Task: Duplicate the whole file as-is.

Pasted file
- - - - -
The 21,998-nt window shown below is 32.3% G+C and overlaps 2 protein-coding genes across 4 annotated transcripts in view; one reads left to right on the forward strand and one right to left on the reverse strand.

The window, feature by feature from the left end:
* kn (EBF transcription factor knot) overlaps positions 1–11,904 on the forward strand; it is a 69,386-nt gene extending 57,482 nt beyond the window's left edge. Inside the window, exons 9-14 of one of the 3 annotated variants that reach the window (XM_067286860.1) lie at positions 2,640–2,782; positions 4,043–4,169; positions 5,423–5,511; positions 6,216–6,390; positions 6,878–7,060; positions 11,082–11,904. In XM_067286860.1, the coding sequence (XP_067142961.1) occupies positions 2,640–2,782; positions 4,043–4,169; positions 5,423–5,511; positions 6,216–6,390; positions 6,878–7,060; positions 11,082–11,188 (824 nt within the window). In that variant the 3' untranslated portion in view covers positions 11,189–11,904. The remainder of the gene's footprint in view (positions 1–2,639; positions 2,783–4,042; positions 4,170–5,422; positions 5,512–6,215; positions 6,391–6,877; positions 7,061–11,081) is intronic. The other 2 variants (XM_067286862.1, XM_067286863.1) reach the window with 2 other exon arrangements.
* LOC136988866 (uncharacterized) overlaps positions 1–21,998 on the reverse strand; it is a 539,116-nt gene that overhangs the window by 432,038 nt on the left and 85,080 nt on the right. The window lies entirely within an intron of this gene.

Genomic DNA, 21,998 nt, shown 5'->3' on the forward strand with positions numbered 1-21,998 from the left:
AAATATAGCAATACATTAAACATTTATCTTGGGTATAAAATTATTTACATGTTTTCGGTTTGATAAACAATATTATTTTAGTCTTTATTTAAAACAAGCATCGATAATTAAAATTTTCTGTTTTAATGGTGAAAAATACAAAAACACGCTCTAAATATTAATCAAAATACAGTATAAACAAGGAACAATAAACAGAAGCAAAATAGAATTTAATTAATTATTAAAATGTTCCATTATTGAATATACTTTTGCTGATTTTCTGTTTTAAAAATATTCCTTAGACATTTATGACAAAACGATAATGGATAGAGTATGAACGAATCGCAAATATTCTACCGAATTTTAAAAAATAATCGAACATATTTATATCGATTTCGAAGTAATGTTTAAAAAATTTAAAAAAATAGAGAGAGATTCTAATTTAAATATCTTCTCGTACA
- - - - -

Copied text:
The 21,998-nt window shown below is 32.3% G+C and overlaps 2 protein-coding genes across 4 annotated transcripts in view; one reads left to right on the forward strand and one right to left on the reverse strand.

The window, feature by feature from the left end:
* kn (EBF transcription factor knot) overlaps positions 1–11,904 on the forward strand; it is a 69,386-nt gene extending 57,482 nt beyond the window's left edge. Inside the window, exons 9-14 of one of the 3 annotated variants that reach the window (XM_067286860.1) lie at positions 2,640–2,782; positions 4,043–4,169; positions 5,423–5,511; positions 6,216–6,390; positions 6,878–7,060; positions 11,082–11,904. In XM_067286860.1, the coding sequence (XP_067142961.1) occupies positions 2,640–2,782; positions 4,043–4,169; positions 5,423–5,511; positions 6,216–6,390; positions 6,878–7,060; positions 11,082–11,188 (824 nt within the window). In that variant the 3' untranslated portion in view covers positions 11,189–11,904. The remainder of the gene's footprint in view (positions 1–2,639; positions 2,783–4,042; positions 4,170–5,422; positions 5,512–6,215; positions 6,391–6,877; positions 7,061–11,081) is intronic. The other 2 variants (XM_067286862.1, XM_067286863.1) reach the window with 2 other exon arrangements.
* LOC136988866 (uncharacterized) overlaps positions 1–21,998 on the reverse strand; it is a 539,116-nt gene that overhangs the window by 432,038 nt on the left and 85,080 nt on the right. The window lies entirely within an intron of this gene.

Genomic DNA, 21,998 nt, shown 5'->3' on the forward strand with positions numbered 1-21,998 from the left:
AAATATAGCAATACATTAAACATTTATCTTGGGTATAAAATTATTTACATGTTTTCGGTTTGATAAACAATATTATTTTAGTCTTTATTTAAAACAAGCATCGATAATTAAAATTTTCTGTTTTAATGGTGAAAAATACAAAAACACGCTCTAAATATTAATCAAAATACAGTATAAACAAGGAACAATAAACAGAAGCAAAATAGAATTTAATTAATTATTAAAATGTTCCATTATTGAATATACTTTTGCTGATTTTCTGTTTTAAAAATATTCCTTAGACATTTATGACAAAACGATAATGGATAGAGTATGAACGAATCGCAAATATTCTACCGAATTTTAAAAAATAATCGAACATATTTATATCGATTTCGAAGTAATGTTTAAAAAATTTAAAAAAATAGAGAGAGATTCTAATTTAAATATCTTCTCGTACA